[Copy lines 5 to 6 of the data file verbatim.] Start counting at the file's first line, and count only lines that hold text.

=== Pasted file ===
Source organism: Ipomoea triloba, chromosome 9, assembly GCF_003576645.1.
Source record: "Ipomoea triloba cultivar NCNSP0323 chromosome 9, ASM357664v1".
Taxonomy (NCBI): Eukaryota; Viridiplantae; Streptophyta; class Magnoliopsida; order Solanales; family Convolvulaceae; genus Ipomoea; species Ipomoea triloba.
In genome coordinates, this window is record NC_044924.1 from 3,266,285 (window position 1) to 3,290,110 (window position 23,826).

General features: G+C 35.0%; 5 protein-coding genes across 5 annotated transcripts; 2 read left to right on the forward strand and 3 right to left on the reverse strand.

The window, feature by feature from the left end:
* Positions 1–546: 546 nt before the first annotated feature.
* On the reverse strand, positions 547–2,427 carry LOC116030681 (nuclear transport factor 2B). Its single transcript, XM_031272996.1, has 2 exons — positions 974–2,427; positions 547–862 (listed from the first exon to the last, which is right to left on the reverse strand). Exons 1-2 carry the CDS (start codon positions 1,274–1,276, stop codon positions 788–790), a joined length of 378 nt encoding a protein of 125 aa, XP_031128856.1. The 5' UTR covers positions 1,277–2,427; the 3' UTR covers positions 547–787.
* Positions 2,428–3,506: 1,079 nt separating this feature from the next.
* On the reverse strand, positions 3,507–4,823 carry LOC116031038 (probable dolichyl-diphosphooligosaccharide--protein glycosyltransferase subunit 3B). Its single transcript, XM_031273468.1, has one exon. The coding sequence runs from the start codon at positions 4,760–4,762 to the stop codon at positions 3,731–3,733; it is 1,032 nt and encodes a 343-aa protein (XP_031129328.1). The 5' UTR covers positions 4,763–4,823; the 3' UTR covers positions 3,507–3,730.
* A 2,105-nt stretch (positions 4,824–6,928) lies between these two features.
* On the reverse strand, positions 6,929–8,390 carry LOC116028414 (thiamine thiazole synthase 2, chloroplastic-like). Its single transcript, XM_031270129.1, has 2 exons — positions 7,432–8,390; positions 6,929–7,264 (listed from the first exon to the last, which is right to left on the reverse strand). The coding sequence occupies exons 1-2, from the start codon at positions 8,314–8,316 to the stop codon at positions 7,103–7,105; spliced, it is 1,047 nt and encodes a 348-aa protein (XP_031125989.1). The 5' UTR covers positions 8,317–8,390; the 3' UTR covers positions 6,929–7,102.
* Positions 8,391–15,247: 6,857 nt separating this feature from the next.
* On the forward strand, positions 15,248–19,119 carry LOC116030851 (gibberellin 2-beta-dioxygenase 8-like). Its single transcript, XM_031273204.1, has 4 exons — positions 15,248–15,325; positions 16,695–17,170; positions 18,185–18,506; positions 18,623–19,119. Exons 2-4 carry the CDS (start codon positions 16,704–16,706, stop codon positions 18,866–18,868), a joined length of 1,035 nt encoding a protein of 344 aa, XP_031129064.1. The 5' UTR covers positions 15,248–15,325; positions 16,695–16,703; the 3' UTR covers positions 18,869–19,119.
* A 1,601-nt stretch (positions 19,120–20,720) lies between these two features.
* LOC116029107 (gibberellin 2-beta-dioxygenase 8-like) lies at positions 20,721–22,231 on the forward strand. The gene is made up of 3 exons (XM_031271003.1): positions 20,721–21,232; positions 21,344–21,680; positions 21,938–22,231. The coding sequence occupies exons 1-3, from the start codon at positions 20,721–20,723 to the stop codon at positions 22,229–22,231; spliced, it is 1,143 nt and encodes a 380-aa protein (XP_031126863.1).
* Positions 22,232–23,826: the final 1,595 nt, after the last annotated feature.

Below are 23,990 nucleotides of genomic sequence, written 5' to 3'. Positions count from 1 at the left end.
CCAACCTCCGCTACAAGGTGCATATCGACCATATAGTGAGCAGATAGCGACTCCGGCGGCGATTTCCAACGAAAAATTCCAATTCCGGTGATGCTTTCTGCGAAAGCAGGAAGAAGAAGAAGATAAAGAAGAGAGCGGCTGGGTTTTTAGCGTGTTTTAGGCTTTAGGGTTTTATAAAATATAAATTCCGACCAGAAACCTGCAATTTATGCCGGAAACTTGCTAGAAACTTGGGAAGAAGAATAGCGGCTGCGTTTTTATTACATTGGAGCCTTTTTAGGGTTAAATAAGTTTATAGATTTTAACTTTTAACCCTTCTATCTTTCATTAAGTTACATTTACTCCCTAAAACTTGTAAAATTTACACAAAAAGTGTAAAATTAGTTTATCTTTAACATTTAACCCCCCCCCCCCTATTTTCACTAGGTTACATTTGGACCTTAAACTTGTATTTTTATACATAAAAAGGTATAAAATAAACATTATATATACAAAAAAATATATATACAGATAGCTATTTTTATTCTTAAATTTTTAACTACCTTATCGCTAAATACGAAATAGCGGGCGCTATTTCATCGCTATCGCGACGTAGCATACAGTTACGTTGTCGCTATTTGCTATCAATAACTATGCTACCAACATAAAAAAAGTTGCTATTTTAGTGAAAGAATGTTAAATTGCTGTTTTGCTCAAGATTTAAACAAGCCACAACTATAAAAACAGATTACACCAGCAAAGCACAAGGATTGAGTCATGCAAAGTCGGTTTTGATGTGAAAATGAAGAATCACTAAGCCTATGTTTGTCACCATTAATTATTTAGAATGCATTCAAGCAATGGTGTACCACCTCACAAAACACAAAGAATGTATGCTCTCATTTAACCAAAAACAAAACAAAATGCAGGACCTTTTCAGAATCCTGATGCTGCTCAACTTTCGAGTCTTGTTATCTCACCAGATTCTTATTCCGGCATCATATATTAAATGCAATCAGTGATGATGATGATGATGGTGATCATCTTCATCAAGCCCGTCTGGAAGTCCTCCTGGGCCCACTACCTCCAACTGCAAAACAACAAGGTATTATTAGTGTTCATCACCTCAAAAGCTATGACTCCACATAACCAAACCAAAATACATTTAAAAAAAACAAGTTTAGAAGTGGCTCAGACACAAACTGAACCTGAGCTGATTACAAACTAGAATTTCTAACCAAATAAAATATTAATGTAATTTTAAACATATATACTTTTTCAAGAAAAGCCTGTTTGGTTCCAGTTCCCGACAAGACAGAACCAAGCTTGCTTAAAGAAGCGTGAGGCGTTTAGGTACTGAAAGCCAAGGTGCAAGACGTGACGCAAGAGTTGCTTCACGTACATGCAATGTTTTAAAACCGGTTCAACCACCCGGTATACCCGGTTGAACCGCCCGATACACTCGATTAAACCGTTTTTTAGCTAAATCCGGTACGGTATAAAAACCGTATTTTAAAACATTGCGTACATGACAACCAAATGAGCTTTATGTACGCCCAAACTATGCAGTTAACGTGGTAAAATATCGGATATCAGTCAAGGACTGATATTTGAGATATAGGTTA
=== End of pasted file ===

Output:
General features: G+C 35.0%; 5 protein-coding genes across 5 annotated transcripts; 2 read left to right on the forward strand and 3 right to left on the reverse strand.

The window, feature by feature from the left end: